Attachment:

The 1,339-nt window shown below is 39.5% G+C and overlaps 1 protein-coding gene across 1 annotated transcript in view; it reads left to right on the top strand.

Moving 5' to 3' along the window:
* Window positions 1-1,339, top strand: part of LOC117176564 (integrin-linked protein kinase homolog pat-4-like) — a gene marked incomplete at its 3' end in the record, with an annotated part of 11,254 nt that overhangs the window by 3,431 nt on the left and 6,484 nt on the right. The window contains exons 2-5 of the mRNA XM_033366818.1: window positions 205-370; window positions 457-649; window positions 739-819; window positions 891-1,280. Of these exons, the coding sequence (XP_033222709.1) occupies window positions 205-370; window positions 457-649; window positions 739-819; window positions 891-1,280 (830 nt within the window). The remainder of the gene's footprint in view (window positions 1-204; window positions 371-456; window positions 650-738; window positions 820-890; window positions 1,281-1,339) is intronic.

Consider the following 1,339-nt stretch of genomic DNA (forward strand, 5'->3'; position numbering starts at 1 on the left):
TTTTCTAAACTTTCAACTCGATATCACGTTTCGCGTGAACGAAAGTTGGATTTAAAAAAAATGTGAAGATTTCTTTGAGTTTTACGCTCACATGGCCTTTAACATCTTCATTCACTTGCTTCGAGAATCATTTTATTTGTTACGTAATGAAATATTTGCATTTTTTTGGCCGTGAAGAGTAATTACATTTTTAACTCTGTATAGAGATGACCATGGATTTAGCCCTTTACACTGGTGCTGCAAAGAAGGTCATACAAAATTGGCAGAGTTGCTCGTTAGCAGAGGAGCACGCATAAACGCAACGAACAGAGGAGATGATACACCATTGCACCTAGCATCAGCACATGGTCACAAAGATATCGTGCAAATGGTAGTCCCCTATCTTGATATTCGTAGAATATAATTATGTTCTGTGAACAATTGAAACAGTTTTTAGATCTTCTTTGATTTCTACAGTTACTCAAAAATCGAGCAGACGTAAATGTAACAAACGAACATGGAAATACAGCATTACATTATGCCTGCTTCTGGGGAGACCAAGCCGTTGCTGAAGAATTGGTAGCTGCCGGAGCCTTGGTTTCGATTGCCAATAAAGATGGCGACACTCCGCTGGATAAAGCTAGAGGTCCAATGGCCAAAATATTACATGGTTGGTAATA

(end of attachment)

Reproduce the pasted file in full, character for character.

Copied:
The 1,339-nt window shown below is 39.5% G+C and overlaps 1 protein-coding gene across 1 annotated transcript in view; it reads left to right on the top strand.

Moving 5' to 3' along the window:
* Window positions 1-1,339, top strand: part of LOC117176564 (integrin-linked protein kinase homolog pat-4-like) — a gene marked incomplete at its 3' end in the record, with an annotated part of 11,254 nt that overhangs the window by 3,431 nt on the left and 6,484 nt on the right. The window contains exons 2-5 of the mRNA XM_033366818.1: window positions 205-370; window positions 457-649; window positions 739-819; window positions 891-1,280. Of these exons, the coding sequence (XP_033222709.1) occupies window positions 205-370; window positions 457-649; window positions 739-819; window positions 891-1,280 (830 nt within the window). The remainder of the gene's footprint in view (window positions 1-204; window positions 371-456; window positions 650-738; window positions 820-890; window positions 1,281-1,339) is intronic.

Consider the following 1,339-nt stretch of genomic DNA (forward strand, 5'->3'; position numbering starts at 1 on the left):
TTTTCTAAACTTTCAACTCGATATCACGTTTCGCGTGAACGAAAGTTGGATTTAAAAAAAATGTGAAGATTTCTTTGAGTTTTACGCTCACATGGCCTTTAACATCTTCATTCACTTGCTTCGAGAATCATTTTATTTGTTACGTAATGAAATATTTGCATTTTTTTGGCCGTGAAGAGTAATTACATTTTTAACTCTGTATAGAGATGACCATGGATTTAGCCCTTTACACTGGTGCTGCAAAGAAGGTCATACAAAATTGGCAGAGTTGCTCGTTAGCAGAGGAGCACGCATAAACGCAACGAACAGAGGAGATGATACACCATTGCACCTAGCATCAGCACATGGTCACAAAGATATCGTGCAAATGGTAGTCCCCTATCTTGATATTCGTAGAATATAATTATGTTCTGTGAACAATTGAAACAGTTTTTAGATCTTCTTTGATTTCTACAGTTACTCAAAAATCGAGCAGACGTAAATGTAACAAACGAACATGGAAATACAGCATTACATTATGCCTGCTTCTGGGGAGACCAAGCCGTTGCTGAAGAATTGGTAGCTGCCGGAGCCTTGGTTTCGATTGCCAATAAAGATGGCGACACTCCGCTGGATAAAGCTAGAGGTCCAATGGCCAAAATATTACATGGTTGGTAATA